- a region of the former Czechoslovakia and present Czechia.
- The Nuttall Encyclopedia
Bo*he"mi*a (&?;), n. 1.
A country of central Europe.
2. Fig.: The region or community of social
Bohemians. See Bohemian, n., 3.
She knew every one who was any one in the land of
- Webster's Unabridged Dictionary (1913)
Bohemia (5,843), the most northerly province in Austria, two-thirds
the size of Scotland; is encircled by mountains, and drained by the upper
Elbe and its tributaries. The Erzgebirge separate it from Saxony; the
Riesengebirge, from Prussia; the Böhmerwald, from Bavaria; and the
Moravian Mountains, from Moravia. The mineral wealth is varied and great,
including coal, the most useful metals, silver, sulphur, and porcelain
clay. The climate is mild in the valleys, the soil fertile; flax and hops
the chief products; forests are extensive. Dyeing, calico-printing, linen
and woollen manufactures, are the chief industries. The glassware is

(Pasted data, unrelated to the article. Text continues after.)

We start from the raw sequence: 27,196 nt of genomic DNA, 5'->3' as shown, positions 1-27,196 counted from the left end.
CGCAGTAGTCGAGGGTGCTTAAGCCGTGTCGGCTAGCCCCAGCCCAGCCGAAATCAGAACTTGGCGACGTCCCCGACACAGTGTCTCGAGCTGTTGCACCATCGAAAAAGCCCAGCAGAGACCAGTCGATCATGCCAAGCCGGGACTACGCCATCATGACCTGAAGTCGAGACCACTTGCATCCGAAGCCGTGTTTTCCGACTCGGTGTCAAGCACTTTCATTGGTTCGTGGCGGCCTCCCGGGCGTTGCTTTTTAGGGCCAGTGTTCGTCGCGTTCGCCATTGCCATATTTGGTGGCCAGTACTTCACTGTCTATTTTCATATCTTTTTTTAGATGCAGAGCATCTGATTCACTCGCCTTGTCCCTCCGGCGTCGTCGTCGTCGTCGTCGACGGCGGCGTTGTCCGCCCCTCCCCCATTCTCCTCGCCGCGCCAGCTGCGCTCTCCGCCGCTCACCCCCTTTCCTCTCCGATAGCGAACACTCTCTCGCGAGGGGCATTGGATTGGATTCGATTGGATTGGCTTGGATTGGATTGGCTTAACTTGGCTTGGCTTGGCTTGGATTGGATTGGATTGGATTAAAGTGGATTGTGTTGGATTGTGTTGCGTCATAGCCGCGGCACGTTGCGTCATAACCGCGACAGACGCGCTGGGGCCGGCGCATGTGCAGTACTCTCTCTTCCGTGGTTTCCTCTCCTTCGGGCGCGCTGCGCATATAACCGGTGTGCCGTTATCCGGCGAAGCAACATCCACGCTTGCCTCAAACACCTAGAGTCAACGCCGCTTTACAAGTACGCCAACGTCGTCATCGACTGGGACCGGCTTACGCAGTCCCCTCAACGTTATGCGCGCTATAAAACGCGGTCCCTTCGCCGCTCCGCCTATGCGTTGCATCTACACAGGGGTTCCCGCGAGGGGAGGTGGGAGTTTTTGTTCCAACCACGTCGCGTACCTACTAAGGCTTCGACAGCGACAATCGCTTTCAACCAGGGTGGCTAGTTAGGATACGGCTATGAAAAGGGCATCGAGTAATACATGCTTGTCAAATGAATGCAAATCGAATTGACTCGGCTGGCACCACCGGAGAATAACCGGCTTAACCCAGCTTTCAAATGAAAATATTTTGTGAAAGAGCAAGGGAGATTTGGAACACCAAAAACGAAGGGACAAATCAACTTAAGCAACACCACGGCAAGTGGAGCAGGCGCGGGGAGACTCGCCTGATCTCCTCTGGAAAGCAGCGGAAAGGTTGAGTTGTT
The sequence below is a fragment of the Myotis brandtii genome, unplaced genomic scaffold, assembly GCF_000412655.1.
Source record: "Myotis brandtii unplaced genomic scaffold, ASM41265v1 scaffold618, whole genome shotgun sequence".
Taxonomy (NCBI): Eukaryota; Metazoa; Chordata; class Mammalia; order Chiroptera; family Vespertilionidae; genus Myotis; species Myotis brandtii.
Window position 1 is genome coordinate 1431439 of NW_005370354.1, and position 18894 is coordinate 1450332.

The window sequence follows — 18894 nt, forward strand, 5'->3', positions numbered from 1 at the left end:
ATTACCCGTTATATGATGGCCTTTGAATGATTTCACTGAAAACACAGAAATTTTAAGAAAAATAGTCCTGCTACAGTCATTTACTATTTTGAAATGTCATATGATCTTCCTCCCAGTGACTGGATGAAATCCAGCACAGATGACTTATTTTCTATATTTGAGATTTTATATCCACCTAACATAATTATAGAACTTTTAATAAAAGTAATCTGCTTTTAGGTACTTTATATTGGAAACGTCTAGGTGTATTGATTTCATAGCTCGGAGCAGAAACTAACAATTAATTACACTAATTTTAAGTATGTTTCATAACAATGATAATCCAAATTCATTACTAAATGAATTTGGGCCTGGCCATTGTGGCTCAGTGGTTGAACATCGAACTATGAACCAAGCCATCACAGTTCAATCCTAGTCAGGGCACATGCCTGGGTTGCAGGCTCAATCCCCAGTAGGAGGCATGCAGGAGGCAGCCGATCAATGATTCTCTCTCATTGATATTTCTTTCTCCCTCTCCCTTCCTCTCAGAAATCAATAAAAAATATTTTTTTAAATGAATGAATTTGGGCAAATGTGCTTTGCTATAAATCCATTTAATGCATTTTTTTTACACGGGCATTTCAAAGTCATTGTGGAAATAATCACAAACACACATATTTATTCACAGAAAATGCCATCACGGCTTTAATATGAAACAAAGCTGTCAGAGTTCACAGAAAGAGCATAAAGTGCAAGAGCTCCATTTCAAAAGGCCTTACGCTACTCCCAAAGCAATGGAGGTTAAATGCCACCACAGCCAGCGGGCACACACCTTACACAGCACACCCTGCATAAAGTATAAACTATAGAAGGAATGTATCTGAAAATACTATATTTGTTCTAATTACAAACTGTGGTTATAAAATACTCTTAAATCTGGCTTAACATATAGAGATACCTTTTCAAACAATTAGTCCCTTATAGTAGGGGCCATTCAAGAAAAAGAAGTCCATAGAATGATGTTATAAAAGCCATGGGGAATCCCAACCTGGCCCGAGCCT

widely celebrated; there are iron-works and sugar-refineries. The transit
trade is very valuable. The people are mostly Czechs, of the Slavonic
race, Roman Catholics in religion; there is a large and influential
German minority of about two millions, with whom the Czechs, who are
twice as numerous, do not amalgamate; the former being riled at the
official use of the Czech language, and the latter agitating for the
elevation of the province to the same status as that of Hungary.
Education is better than elsewhere in Austria; there is a university at
Prague, the capital. In the 16th century the crown was united with the
Austrian, but in 1608 religious questions led to the election of the
Protestant Frederick V. This was followed by the Thirty Years' War, the
extermination of the Protestants, and the restoration of the Austrian
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